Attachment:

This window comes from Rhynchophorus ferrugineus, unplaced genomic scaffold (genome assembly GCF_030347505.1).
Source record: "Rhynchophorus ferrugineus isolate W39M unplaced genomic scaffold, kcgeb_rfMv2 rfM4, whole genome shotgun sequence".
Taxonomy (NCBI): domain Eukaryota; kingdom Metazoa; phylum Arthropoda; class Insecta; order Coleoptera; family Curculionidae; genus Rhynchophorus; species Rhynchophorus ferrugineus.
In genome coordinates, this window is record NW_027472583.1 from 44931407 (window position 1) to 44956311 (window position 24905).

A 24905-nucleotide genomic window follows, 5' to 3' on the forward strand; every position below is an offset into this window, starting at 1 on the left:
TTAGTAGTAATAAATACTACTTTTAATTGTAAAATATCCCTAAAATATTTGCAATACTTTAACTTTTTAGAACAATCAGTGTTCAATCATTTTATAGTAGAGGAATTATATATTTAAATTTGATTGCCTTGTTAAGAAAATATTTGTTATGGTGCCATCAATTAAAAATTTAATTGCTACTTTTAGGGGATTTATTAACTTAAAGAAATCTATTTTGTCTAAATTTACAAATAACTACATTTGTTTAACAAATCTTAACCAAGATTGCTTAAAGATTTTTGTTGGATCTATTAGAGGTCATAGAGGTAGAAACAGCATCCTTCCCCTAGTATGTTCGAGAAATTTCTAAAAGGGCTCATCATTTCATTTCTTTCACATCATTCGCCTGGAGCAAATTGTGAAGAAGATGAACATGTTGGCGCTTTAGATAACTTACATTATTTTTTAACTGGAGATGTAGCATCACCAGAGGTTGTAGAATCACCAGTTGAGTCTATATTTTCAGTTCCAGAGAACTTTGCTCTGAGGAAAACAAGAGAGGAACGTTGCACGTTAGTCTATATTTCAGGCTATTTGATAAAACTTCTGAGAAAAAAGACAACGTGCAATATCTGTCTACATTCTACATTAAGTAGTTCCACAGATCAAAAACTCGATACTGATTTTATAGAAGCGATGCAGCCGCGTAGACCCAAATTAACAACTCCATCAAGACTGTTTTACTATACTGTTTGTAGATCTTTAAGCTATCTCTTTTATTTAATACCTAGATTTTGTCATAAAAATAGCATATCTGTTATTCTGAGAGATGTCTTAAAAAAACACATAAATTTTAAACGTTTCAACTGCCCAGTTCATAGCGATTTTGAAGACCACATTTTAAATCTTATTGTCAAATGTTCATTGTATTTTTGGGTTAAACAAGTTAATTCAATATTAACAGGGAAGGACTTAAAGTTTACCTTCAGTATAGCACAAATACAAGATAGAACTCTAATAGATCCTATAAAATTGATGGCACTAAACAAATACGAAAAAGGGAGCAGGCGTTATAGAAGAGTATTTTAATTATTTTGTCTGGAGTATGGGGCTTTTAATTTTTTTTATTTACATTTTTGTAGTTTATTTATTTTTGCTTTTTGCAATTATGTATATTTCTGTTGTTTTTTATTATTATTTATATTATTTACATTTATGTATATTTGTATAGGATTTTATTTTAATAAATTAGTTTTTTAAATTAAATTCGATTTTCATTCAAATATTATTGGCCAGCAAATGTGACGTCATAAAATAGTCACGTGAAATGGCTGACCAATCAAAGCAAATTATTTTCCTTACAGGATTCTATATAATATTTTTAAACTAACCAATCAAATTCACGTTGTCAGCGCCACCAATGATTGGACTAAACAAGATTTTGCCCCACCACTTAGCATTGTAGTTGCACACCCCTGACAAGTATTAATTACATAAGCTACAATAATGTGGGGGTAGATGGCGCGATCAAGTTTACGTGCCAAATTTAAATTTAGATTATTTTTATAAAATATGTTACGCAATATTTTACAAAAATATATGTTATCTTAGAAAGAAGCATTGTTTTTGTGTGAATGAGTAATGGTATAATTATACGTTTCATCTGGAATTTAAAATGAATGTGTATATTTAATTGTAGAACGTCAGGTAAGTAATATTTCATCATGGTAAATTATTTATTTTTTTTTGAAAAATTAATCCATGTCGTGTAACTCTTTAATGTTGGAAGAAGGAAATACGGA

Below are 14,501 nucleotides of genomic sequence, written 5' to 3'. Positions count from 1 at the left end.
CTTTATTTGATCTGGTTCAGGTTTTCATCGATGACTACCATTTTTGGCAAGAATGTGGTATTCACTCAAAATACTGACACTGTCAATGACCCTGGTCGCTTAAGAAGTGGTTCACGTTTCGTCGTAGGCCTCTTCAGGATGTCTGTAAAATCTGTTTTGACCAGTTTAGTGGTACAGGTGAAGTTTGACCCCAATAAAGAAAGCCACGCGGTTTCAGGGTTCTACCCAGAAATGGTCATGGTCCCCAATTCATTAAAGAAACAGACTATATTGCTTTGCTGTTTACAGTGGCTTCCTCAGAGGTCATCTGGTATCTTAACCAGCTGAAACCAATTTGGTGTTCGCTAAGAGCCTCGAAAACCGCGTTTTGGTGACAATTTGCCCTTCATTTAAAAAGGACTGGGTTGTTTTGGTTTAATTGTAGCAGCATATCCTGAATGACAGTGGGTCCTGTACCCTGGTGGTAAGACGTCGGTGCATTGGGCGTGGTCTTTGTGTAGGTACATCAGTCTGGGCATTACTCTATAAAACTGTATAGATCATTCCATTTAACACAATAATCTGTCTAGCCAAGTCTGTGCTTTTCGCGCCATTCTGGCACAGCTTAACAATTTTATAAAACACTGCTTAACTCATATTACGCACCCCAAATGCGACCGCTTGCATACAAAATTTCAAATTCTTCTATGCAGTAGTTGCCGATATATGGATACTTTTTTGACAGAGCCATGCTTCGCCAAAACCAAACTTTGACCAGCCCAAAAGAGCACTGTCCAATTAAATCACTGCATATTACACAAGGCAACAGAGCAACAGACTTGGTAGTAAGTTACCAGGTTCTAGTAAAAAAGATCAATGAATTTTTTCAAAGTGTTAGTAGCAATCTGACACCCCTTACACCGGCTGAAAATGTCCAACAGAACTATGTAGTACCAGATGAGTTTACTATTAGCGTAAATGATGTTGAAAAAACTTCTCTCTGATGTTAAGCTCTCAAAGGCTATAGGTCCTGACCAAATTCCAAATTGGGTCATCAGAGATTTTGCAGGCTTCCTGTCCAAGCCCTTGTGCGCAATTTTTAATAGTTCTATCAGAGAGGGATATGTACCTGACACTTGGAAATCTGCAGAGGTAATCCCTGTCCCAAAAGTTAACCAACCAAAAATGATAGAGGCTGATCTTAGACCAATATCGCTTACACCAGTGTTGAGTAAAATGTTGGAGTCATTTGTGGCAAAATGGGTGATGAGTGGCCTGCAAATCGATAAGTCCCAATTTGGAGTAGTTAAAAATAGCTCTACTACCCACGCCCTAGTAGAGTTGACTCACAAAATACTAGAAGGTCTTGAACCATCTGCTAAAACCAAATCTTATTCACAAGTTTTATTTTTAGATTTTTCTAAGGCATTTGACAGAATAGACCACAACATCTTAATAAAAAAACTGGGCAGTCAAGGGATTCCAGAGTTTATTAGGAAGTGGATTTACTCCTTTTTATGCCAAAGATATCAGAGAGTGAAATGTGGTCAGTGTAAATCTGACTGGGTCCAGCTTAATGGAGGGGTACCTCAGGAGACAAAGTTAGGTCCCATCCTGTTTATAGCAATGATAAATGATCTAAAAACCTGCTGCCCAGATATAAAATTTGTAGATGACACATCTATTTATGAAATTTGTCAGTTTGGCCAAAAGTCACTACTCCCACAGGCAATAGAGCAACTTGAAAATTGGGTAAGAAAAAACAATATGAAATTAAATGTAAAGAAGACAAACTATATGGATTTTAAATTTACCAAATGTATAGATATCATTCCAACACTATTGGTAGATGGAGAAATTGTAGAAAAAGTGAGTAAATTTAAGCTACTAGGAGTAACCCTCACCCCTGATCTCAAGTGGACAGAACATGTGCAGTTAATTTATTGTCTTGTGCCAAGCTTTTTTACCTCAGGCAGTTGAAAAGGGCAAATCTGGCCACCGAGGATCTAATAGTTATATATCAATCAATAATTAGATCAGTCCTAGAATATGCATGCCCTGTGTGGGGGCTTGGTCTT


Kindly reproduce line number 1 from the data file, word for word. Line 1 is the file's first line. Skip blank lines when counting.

This window comes from Rhynchophorus ferrugineus, unplaced genomic scaffold (genome assembly GCF_030347505.1).